But the DISCOS are smart. They use estimated billing to charge what they want. Although NERC capped what the discos should charge consumers via estimated billing; especially if they don’t provide prepaid meters to their customers; the charges are still ridiculous and extortionate and there seems to be no remedy for consumers.
You can complain many times, write letters, send emails, send texts and even visit your local Disco’s office; you’ll get no joy. You are told to pay first and promised that some officials would come to visit your home; to determine what you should be charged. You better believe nothing is coming out of your complaint.
For a man who lives alone in a three-bedroom apartment; and who spends almost six months of the year away from Nigeria every year; my bills are virtually the same every month, whether I use electricity or not. The current one is more than 46,000 naira, yet I don’t manufacture anything in the house. I go to work every day and seldom have stay-over visitors. It is a brick wall every time I complain.
There is a stock answer you get from the officials of Ikeja Disco, which supplies electricity to my area; “Your complaints have been resolved”. Not true. On top of this, I have paid 75,000 naira for the supply of a pre-paid meter. But no dice. So, I am left carrying the can.
What is even more galling is this new willing seller, willing buyer that these DISCOS have introduced. They’ll promise you at least 20 hours of electricity daily; if you are willing to pay a cost as high as 55 naira per unit of supplied electricity.
Because those in the middle and upper classes are desperate enough to want electricity at any cost; their estates or areas enter into agreement with the DISCOS to put this into effect. I don’t know if this is legal. But it seems to me that they will be short-changing some poor areas; to make sure they fulfil the terms of those agreements.
Yet we are told that Nigeria generates at least 13,000 megawatts of electricity; evacuates about 7,000 megawatts but distributes less than 4000 megawatts. Doesn’t it make sense for the DISCOS to invest in distribution infrastructure to improve supply; and make life better for Nigerians?
There are people who have argued that those who bought the power companies thought it was another opportunity cash cow which would enable them to reap where they have not sown. I am not one to argue with this logic. At least in the telecommunications sector, there was real infrastructure investment.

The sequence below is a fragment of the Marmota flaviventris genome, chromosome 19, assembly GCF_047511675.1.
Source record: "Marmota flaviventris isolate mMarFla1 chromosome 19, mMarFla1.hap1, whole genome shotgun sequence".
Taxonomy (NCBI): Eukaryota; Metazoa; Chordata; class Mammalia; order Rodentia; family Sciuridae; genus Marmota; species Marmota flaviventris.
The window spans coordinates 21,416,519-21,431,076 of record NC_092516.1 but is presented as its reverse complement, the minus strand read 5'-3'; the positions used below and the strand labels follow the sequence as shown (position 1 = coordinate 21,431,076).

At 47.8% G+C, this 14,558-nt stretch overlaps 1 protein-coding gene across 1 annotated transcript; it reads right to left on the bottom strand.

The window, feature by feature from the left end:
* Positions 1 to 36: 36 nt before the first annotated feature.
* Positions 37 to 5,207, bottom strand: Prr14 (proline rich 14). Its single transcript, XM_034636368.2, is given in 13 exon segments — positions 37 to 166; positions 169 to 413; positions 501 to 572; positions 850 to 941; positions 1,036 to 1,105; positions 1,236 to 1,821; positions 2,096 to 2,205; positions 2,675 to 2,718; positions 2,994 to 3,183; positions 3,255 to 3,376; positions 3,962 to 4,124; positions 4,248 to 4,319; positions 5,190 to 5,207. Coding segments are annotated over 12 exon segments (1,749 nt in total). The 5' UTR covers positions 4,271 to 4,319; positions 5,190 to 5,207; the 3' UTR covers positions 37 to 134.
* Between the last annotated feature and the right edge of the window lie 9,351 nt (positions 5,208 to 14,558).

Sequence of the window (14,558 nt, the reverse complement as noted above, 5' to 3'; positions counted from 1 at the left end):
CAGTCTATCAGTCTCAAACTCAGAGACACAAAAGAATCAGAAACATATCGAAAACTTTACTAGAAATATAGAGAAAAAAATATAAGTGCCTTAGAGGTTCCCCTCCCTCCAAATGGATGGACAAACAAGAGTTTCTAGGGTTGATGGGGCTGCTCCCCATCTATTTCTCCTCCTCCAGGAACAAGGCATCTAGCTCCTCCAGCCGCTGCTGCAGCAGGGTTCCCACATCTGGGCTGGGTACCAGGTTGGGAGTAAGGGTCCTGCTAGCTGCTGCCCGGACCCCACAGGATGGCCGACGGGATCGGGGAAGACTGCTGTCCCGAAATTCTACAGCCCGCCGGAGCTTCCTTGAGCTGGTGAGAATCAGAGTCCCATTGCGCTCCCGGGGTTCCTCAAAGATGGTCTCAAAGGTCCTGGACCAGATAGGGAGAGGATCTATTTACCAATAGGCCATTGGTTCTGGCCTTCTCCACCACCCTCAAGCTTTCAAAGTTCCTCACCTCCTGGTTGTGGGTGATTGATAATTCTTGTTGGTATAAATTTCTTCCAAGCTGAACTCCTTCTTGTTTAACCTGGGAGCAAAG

Not so with the DISCOS.
On average I get 16 Dear Customer text a month about power interruption. Sometimes more. Yet the bills remain very high.
There’s no end in sight to poor electricity supply. And our governments lack the willpower to force the issue and bring in those willing to invest to rescue the power sector.
Probably what sums up the plight of Nigerians is a viral message Electricity Distribution Scam in Nigeria; which says: “You bought a pole; you bought the cable and you bought the meter. And you contributed money to buy or replace the community transformer. As soon as you have done all this, they automatically become their property. Then the fraudster electricity distribution companies will, without taking the meter reading; send outrageous bills to you for power never consumed.
‘‘And if you dare raise a question against their barefaced robbery; they will come and remove the cable you bought with your money as their property. Then you will be charged what they call reconnection fee to get your cable fixed back. And you will have to bribe their personnel to replace a melted fuse; or you will remain perpetually in darkness and still pay the bill at the end of the month.
‘‘The most heinous part of their corporate crime against the people is the revenue target they set for their personnel as to how much they intend to rob Nigerians every month…This daylight robbery from electricity distributing companies must stop.
United we stand.”
Are there many ordinary Nigerians whose experiences are different from what is in this viral message? Probably Not. So, who will take away the chains?
This toothless government?
It would be waiting for Godot. We’ll continue suffering and smiling. Apologies to the late Afro Beat oracle, Fela Anikulapo Kuti.